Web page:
Which 2% yielders, with the help of call options, may be able to help quench income-seeking thirst right now? I searched for strong companies with below-market dividend yields that earn high profit margins. Among the companies that passed muster, five stuck out above the rest as good or great businesses that when combined with a covered call strategy could offer great results.


Dividend Yield

Profit Margin

Bank of New York Mellon (NYSE: BK)



Nike (NYSE: NKE)



Pall (NYSE: PLL)



Charles Schwab (Nasdaq: SCHW)



Schlumberger (NYSE: SLB)



Source: Capital IQ, a division of Standard & Poor's.

As my friend and colleague Bryan White notes:

Schlumberger is the clear leader in oilfield services in terms of size, scope, and technology, and it's in a superior position to its competition to benefit from a ramp up in oil exploration spending. The company's size -- which dwarfs its nearest competitors: Halliburton (NYSE: HAL), Baker Hughes (NYSE: BHI), and Weatherford -- makes it a key companion for some of the largest oil companies in the world and helps produce the most attractive profit margins when business booms.

Recently, shares sold for $84, and $90 call options expiring in May 2011 could be written for $3.35. If you bought the stock and sold the covered call, you would have a potential sell price on your shares of $93.35 --11% above current prices.

In February, you should get a $0.21 dividend payment; when combined with our $3.35 call premium income, that makes for a 4.2% yield in just four and a half months. Best of all, we retain the next $6 of potential share price appreciation. Pretty tasty for a market leader, especially when you can write another call option after May expiration and earn even more premium!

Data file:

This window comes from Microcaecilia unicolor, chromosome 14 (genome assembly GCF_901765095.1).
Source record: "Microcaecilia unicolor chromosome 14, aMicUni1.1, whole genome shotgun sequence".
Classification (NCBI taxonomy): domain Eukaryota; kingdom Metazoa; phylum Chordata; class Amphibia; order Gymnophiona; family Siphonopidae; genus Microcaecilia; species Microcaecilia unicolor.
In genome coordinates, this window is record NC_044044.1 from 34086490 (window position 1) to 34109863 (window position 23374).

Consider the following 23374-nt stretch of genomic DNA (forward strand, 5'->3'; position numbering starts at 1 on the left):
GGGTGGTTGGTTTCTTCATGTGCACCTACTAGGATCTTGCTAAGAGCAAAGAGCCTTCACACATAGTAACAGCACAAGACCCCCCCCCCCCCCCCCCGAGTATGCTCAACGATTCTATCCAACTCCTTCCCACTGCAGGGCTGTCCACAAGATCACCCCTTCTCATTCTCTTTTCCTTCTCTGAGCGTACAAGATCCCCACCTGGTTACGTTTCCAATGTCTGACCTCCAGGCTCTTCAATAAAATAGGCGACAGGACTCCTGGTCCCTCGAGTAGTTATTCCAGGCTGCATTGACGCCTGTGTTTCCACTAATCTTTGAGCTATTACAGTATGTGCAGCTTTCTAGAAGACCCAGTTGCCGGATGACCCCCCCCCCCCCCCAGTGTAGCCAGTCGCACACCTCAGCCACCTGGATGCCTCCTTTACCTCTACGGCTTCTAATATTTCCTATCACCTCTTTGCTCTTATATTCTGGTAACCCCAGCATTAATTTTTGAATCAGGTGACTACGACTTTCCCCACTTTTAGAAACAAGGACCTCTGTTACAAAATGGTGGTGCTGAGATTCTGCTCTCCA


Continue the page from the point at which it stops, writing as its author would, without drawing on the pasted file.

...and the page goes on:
Pall makes filters for two very attractive end markets: wastewater and air purification. Shares recently sold for $50. After a 40% run up over the past six months, shares are approaching a fair valuation. March 2011 $50 0months, shares are approaching a fair valuation. call options recently paid $2.30, offering an effective yield of 4.6% in a little over two months. If shares rise and are called away at the $50 strike price, you'll have earned a return of nearly 5% ($2.35 in option premium and $0.16 in dividends). If shares are below $50, you've still got ownership in a very profitable business with another dividend coming in May, and you can write more covered calls if you choose.

The Foolish bottom line
Finding solid businesses selling for reasonable prices remains the key to success in investing. But for income-minded investors, manufacturing a higher dividend using covered calls should expand the universe of potential candidates to include some below-market yielders that may normally fall under the radar.

To learn more about the profitable options strategies we've been using to help make money in up, down, and sideways markets, simply enter your email address in the box below to receive information on Motley Fool Pro, a real-money portfolio service that's reopened to the public for a limited time.

This article was originally published December 8, 2010. It has been updated.

Bryan Hinmon doesn't own any shares mentioned in this article, but he is a huge Tampa Bay Bucs fan, and he does own a creamsicle eye patch. Nike and Charles Schwab are Motley Fool Stock Advisor recommendations. The Fool owns shares of Schlumberger. We Fools may not all hold the same opinions, but we all believe that considering a diverse range of insights makes us better investors. The Fool has a disclosure policy.